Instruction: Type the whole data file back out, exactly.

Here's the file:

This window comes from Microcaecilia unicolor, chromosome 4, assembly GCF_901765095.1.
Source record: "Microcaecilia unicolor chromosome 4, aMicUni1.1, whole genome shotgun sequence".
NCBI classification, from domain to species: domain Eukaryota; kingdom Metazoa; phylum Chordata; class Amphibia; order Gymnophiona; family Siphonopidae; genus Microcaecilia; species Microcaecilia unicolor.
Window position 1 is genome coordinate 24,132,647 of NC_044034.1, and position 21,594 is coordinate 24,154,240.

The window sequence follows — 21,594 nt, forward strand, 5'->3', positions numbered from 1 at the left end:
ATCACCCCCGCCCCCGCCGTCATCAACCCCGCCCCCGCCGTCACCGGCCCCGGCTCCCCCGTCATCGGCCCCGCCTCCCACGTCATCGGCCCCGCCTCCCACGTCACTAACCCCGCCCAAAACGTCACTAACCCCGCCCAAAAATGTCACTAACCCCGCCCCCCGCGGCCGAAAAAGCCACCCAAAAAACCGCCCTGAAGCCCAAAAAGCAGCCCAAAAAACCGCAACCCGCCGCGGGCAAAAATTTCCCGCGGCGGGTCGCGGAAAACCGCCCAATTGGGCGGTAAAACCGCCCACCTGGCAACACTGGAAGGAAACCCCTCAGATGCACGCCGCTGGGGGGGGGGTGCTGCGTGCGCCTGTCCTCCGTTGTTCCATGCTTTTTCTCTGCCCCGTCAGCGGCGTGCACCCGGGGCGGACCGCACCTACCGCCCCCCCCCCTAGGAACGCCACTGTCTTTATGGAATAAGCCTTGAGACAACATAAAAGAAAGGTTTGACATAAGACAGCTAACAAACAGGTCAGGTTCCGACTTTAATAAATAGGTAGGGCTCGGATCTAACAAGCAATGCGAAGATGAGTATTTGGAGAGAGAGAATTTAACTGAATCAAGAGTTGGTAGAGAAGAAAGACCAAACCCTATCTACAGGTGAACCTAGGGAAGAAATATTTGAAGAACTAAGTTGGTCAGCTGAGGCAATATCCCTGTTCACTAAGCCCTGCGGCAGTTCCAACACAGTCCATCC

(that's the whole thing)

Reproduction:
This window comes from Microcaecilia unicolor, chromosome 4, assembly GCF_901765095.1.
Source record: "Microcaecilia unicolor chromosome 4, aMicUni1.1, whole genome shotgun sequence".
NCBI classification, from domain to species: domain Eukaryota; kingdom Metazoa; phylum Chordata; class Amphibia; order Gymnophiona; family Siphonopidae; genus Microcaecilia; species Microcaecilia unicolor.
Window position 1 is genome coordinate 24,132,647 of NC_044034.1, and position 21,594 is coordinate 24,154,240.

The window sequence follows — 21,594 nt, forward strand, 5'->3', positions numbered from 1 at the left end:
ATCACCCCCGCCCCCGCCGTCATCAACCCCGCCCCCGCCGTCACCGGCCCCGGCTCCCCCGTCATCGGCCCCGCCTCCCACGTCATCGGCCCCGCCTCCCACGTCACTAACCCCGCCCAAAACGTCACTAACCCCGCCCAAAAATGTCACTAACCCCGCCCCCCGCGGCCGAAAAAGCCACCCAAAAAACCGCCCTGAAGCCCAAAAAGCAGCCCAAAAAACCGCAACCCGCCGCGGGCAAAAATTTCCCGCGGCGGGTCGCGGAAAACCGCCCAATTGGGCGGTAAAACCGCCCACCTGGCAACACTGGAAGGAAACCCCTCAGATGCACGCCGCTGGGGGGGGGGTGCTGCGTGCGCCTGTCCTCCGTTGTTCCATGCTTTTTCTCTGCCCCGTCAGCGGCGTGCACCCGGGGCGGACCGCACCTACCGCCCCCCCCCCTAGGAACGCCACTGTCTTTATGGAATAAGCCTTGAGACAACATAAAAGAAAGGTTTGACATAAGACAGCTAACAAACAGGTCAGGTTCCGACTTTAATAAATAGGTAGGGCTCGGATCTAACAAGCAATGCGAAGATGAGTATTTGGAGAGAGAGAATTTAACTGAATCAAGAGTTGGTAGAGAAGAAAGACCAAACCCTATCTACAGGTGAACCTAGGGAAGAAATATTTGAAGAACTAAGTTGGTCAGCTGAGGCAATATCCCTGTTCACTAAGCCCTGCGGCAGTTCCAACACAGTCCATCC